Mandatory E-Filing: Future Prejudice to Pro Se Litigants?

The U.S. District Court for the District of Columbia is one of the most recent additions to the list of courts in the United States that require new cases to be filed electronically, or e-filed.[1] This requirement, for the time being, applies only to lawyers and not to pro se litigants.[2] However, as is the case with technological advances in the legal system, it will surely only be a matter of time before pro se litigants are required to e-file as well.

Many litigants who decide to represent themselves in court do so as a result of the overwhelming price tag that legal aid often carries.[3] While understandable, this decision leads to many disadvantages to the pro se litigants.[4] Lawyers get three years of training to handle the legal system, while pro se litigants are often forced into the field blind.[5] Mandatory e-filing for new lawsuits, if applied to pro se litigants, would only exacerbate the already well-documented problems faced by these people.

Pro se litigants, as noted, are generally not very well off. For some, requiring access to computers and the internet in order to file a lawsuit could present a significant burden. Further, these litigants, if forced to file online instead of in person, could have significant trouble figuring out what forms and information they need to submit. Whereas pro se litigants can currently ask court employees what is needed, or at least be told upon submission if they omitted something necessary to file, a pro se litigant forced to file online could lack access to this vital information and be dissuaded from filing at all. While the court employees would still be willing to help pro se litigants, the litigants may not realize that they are able to ask if they are not in front of the employees but are instead in front of a computer.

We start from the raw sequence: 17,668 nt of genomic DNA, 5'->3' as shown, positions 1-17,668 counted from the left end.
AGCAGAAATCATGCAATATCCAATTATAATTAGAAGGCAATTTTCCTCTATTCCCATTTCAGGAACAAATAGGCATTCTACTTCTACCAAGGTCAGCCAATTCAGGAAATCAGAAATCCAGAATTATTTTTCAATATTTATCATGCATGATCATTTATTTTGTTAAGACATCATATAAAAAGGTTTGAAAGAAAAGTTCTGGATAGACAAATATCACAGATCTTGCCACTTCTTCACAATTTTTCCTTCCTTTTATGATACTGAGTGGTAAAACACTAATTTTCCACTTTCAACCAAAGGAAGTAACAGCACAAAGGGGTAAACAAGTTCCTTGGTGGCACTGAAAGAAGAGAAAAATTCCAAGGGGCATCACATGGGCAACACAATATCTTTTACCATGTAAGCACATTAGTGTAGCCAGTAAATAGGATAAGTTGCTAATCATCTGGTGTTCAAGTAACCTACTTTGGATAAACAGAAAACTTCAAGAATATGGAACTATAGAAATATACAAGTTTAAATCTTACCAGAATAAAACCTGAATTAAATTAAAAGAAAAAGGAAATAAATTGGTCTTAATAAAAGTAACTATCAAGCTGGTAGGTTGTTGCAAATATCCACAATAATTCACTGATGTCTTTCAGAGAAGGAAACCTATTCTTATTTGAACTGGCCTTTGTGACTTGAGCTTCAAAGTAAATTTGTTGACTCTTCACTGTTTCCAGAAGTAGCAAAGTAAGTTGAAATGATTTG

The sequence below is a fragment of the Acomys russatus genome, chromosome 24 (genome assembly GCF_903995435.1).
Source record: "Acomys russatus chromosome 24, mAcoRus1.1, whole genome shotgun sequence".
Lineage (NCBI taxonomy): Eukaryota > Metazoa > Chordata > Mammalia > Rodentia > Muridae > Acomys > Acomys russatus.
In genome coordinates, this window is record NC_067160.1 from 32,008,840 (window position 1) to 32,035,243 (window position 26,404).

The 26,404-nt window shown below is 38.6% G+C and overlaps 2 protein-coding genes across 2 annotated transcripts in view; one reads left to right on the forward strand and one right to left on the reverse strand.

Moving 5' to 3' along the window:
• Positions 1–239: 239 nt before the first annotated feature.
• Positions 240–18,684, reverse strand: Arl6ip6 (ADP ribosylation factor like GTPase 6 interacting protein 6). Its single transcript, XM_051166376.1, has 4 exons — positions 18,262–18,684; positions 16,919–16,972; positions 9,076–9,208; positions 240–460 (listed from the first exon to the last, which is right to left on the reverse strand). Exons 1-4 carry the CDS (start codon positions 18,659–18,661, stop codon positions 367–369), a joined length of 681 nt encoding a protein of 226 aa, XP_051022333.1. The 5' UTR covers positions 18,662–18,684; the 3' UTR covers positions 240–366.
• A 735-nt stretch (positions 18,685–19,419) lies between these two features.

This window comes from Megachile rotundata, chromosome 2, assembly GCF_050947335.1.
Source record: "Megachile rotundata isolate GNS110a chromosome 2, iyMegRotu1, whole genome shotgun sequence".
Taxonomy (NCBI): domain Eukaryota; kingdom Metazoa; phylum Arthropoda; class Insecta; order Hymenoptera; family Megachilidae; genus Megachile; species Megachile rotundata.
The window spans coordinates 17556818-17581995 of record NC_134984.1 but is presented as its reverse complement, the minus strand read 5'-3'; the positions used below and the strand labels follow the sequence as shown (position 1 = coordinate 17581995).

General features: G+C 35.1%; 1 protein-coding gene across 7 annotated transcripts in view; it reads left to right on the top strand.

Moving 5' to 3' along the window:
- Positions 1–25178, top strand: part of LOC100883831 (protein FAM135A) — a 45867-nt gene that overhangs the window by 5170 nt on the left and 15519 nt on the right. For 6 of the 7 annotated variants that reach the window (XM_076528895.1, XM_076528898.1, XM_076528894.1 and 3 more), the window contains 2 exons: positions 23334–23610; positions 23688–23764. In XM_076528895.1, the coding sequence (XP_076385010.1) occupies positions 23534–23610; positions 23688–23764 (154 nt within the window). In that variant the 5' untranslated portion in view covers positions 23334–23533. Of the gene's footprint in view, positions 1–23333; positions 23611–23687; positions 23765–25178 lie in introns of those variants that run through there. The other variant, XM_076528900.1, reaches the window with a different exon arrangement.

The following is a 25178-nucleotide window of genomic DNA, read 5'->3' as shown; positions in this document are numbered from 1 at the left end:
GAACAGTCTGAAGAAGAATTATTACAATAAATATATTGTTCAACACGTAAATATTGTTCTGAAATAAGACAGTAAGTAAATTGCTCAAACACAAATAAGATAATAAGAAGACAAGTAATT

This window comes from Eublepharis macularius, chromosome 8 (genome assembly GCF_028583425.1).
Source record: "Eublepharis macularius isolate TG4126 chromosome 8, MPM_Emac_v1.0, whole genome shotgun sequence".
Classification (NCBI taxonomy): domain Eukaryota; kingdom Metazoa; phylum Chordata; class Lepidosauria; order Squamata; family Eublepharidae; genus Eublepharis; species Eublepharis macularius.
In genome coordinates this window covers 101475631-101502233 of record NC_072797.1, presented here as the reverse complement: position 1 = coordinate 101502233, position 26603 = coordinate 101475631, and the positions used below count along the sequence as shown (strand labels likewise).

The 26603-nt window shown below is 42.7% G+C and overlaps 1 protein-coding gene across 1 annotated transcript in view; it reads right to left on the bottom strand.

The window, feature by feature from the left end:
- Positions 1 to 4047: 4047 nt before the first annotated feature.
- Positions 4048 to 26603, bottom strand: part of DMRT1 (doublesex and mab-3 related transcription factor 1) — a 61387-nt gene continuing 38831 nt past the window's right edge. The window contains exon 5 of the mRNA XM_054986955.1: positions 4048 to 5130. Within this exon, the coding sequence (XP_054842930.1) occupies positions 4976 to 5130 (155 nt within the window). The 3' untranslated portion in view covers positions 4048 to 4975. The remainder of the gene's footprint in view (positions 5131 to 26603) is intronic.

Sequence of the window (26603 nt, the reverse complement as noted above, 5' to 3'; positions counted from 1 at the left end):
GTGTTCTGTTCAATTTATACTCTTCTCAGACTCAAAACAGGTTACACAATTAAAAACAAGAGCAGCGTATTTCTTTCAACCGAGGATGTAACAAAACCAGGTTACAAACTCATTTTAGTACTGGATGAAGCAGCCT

These factors have probably led to the decision to only require e-filing for lawyers.[6] However, it is likely that in this age of technology, the change for pro se litigants is impending. The question that must remain at the forefront of this issue is whether it is fair to ask pro se litigants to keep up with technology when they sometimes struggle keeping up with everyday bills and expenses. Unless the system that is set up for electronic filing also includes guidance for pro se litigants and is made accessible free of cost, it would significantly prejudice an already disadvantaged class.[7]

Despite the potential prejudice, e-filing could be a successful system for pro se litigants. To make e-filing a positive experience for pro se litigants, courts could partner with public libraries to make access to the e-filing system free. Additionally, the system could be designed with understandable instructions for the pro se litigants to e-file their cases. This would allow the courts to remain accessible for pro se litigants, which is necessary to keep fairness and balance in the legal system.


[1] Zoe Tillman, D.C. Federal Court to Require E-Filing For New Cases, Law Technology News (June 7, 2012), http://www.law.com/jsp/lawtechnologynews/PubArticleLTN.jsp?id=1338902042142&thepage=1

[2] Id.

[3] What Is Pre Se Legal Representation?, RocketLawyer, http://www.rocketlawyer.com/article/what-is-pro-se-legal-representation.rl

[4] See, e.g., Faretta v. California, 422 U.S. 806, 835 (1975) (Noting that before a person should be allowed to proceed pro se, “he should be made aware of the dangers and disadvantages of self-representation.”).

[5] See RocketLawyer, supra note 3.

[6] Tillman, supra note 1.

[7] See generally Ken LaMance, Advantages and Disadvantages of Pro Se Criminal Representation, LegalMatch (May 18, 2012, 3:57 PM), http://www.legalmatch.com/law-library/article/advantages-and-disadvantages-of-pro-se-criminal-representation.html

Author: Kelsi Hunt

Ms. Hunt is an associate editor on the Rutgers Computer and Technology Law Journal. Beyond her journal position, Ms. Hunt serves as 2L Representative of Phi Alpha Delta’s Jackson Chapter at Rutgers. With a strong interest in criminal law, Ms. Hunt intends to specialize in criminal defense. She also aims to work for the Innocence Project, an organization which exonerates the wrongfully convicted through DNA evidence. At college, Ms. Hunt worked as a bankruptcy intern at the Office of Albert Russo, Standing Chapter 13 Trustee, where she organized creditor meetings and assisted with confirmation hearings in court. In law school, Ms. Hunt held a position as an intern at the Law Office of Judith G. Amorski in Freehold, New Jersey, where she handled a wide variety of cases involving, among others, criminal defense, family law, personal injury, trusts and estates, wills, bankruptcy, consumer fraud, and tax law.

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